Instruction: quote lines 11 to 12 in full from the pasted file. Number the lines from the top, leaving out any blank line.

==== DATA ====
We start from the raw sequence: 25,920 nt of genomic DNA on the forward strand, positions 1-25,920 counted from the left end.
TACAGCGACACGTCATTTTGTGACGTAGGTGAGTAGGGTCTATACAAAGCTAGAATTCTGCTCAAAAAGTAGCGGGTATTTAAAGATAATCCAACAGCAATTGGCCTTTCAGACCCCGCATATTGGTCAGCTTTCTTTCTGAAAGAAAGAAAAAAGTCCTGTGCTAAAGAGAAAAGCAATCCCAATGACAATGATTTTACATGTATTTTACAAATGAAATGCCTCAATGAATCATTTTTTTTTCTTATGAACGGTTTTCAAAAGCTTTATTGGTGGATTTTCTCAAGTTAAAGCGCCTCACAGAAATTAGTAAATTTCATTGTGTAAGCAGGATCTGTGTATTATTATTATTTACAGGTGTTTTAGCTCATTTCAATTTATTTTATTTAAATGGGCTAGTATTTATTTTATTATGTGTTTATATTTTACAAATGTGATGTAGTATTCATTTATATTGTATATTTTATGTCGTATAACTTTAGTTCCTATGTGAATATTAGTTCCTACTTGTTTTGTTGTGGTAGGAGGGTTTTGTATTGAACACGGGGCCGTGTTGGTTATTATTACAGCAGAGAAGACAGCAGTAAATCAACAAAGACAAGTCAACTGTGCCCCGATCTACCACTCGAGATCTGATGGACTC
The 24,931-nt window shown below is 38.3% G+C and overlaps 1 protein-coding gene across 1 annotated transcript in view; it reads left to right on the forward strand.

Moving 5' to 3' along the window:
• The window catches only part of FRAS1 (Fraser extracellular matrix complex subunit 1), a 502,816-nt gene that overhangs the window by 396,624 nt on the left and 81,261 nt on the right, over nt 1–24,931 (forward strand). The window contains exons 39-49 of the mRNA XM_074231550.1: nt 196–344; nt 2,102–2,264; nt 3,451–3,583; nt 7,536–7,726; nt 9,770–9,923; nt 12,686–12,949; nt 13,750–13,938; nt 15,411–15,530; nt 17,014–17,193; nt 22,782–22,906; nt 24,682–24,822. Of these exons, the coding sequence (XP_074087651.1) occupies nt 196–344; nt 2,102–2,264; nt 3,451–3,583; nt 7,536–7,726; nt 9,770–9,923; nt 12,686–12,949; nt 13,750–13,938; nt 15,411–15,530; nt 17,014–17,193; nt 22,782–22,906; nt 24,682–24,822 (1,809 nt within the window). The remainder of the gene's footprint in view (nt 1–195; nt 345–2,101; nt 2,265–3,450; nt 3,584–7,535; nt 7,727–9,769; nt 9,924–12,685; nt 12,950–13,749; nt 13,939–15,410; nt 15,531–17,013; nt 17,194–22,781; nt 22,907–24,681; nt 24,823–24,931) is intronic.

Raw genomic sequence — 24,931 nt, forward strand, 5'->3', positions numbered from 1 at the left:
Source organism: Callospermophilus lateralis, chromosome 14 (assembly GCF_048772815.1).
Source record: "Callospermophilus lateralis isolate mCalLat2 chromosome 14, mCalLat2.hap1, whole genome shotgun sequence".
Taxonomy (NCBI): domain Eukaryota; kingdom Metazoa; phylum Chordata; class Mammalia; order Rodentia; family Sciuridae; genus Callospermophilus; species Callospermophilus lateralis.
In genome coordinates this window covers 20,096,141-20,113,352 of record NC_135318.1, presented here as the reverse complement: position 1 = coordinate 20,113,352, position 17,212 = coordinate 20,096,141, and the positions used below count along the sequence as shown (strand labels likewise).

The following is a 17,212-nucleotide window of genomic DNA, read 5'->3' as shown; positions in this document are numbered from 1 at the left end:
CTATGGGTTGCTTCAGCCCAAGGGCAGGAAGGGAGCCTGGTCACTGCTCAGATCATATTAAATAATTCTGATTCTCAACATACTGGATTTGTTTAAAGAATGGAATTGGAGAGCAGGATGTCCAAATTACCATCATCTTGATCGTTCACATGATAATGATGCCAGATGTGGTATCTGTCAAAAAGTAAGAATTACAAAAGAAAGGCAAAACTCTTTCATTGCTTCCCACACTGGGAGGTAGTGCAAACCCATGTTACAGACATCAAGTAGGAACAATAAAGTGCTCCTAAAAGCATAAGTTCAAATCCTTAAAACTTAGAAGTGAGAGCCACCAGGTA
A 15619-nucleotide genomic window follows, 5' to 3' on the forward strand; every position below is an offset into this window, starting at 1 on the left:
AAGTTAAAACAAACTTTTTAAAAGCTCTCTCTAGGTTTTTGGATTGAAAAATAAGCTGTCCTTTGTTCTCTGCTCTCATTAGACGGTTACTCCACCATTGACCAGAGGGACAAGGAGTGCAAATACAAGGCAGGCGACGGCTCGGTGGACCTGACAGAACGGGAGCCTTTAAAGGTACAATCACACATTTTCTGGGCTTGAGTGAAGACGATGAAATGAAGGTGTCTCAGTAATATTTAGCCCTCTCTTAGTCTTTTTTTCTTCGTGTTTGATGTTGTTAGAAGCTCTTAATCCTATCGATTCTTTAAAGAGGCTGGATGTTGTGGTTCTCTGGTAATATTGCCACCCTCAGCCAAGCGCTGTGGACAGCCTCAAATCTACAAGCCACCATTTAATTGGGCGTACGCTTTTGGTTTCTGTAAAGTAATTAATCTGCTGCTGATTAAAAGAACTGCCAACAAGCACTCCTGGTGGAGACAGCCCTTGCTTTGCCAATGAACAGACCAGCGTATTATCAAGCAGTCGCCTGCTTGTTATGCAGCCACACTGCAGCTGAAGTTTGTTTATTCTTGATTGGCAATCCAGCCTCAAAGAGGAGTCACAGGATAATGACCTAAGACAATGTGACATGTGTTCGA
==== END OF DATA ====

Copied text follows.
The following is a 17,212-nucleotide window of genomic DNA, read 5'->3' as shown; positions in this document are numbered from 1 at the left end:
CTATGGGTTGCTTCAGCCCAAGGGCAGGAAGGGAGCCTGGTCACTGCTCAGATCATATTAAATAATTCTGATTCTCAACATACTGGATTTGTTTAAAGAATGGAATTGGAGAGCAGGATGTCCAAATTACCATCATCTTGATCGTTCACATGATAATGATGCCAGATGTGGTATCTGTCAAAAAGTAAGAATTACAAAAGAAAGGCAAAACTCTTTCATTGCTTCCCACACTGGGAGGTAGTGCAAACCCATGTTACAGACATCAAGTAGGAACAATAAAGTGCTCCTAAAAGCATAAGTTCAAATCCTTAAAACTTAGAAGTGAGAGCCACCAGGTA